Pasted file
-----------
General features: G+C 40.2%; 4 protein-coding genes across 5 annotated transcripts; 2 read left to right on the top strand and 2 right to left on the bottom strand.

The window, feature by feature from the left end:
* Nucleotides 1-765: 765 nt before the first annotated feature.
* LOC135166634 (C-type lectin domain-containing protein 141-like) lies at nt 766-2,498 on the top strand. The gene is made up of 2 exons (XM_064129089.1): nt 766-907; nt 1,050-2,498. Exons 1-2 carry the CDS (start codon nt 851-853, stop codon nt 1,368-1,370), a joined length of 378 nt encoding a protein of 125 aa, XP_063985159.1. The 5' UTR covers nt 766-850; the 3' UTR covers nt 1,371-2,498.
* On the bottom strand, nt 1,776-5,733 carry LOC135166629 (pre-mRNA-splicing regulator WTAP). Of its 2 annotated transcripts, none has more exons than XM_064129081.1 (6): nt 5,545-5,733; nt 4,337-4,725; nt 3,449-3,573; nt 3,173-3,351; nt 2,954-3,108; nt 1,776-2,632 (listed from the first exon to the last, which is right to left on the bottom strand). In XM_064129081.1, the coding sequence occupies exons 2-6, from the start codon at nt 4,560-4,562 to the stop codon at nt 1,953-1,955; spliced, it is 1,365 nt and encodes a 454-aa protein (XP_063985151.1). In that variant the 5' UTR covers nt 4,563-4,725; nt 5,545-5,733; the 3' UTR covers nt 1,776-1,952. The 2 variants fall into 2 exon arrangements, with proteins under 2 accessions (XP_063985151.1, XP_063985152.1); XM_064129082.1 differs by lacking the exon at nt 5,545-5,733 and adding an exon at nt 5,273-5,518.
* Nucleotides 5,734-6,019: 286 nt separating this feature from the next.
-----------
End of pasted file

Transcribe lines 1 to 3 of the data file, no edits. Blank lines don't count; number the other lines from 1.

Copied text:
General features: G+C 40.2%; 4 protein-coding genes across 5 annotated transcripts; 2 read left to right on the top strand and 2 right to left on the bottom strand.

The window, feature by feature from the left end:
* Nucleotides 1-765: 765 nt before the first annotated feature.